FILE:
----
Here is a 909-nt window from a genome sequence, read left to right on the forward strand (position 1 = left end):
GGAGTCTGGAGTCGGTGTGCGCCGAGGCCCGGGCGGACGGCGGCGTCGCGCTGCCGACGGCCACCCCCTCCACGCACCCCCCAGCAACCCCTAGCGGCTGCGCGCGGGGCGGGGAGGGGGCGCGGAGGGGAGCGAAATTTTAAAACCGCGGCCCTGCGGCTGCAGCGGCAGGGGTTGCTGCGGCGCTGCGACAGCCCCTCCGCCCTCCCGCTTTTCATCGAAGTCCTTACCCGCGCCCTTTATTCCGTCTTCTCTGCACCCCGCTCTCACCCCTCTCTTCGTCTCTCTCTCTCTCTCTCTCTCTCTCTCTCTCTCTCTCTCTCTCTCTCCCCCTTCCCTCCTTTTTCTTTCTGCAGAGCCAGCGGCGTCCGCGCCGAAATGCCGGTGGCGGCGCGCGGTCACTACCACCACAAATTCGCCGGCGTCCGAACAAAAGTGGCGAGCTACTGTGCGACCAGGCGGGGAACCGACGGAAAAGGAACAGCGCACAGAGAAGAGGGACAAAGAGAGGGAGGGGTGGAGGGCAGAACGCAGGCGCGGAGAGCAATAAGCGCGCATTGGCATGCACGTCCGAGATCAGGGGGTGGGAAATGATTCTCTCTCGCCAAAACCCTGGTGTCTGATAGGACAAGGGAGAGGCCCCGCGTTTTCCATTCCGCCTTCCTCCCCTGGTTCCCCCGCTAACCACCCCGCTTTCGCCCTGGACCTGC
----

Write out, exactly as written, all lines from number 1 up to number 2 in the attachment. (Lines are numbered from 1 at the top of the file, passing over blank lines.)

Here is a 909-nt window from a genome sequence, read left to right on the forward strand (position 1 = left end):
GGAGTCTGGAGTCGGTGTGCGCCGAGGCCCGGGCGGACGGCGGCGTCGCGCTGCCGACGGCCACCCCCTCCACGCACCCCCCAGCAACCCCTAGCGGCTGCGCGCGGGGCGGGGAGGGGGCGCGGAGGGGAGCGAAATTTTAAAACCGCGGCCCTGCGGCTGCAGCGGCAGGGGTTGCTGCGGCGCTGCGACAGCCCCTCCGCCCTCCCGCTTTTCATCGAAGTCCTTACCCGCGCCCTTTATTCCGTCTTCTCTGCACCCCGCTCTCACCCCTCTCTTCGTCTCTCTCTCTCTCTCTCTCTCTCTCTCTCTCTCTCTCTCTCTCTCTCCCCCTTCCCTCCTTTTTCTTTCTGCAGAGCCAGCGGCGTCCGCGCCGAAATGCCGGTGGCGGCGCGCGGTCACTACCACCACAAATTCGCCGGCGTCCGAACAAAAGTGGCGAGCTACTGTGCGACCAGGCGGGGAACCGACGGAAAAGGAACAGCGCACAGAGAAGAGGGACAAAGAGAGGGAGGGGTGGAGGGCAGAACGCAGGCGCGGAGAGCAATAAGCGCGCATTGGCATGCACGTCCGAGATCAGGGGGTGGGAAATGATTCTCTCTCGCCAAAACCCTGGTGTCTGATAGGACAAGGGAGAGGCCCCGCGTTTTCCATTCCGCCTTCCTCCCCTGGTTCCCCCGCTAACCACCCCGCTTTCGCCCTGGACCTGC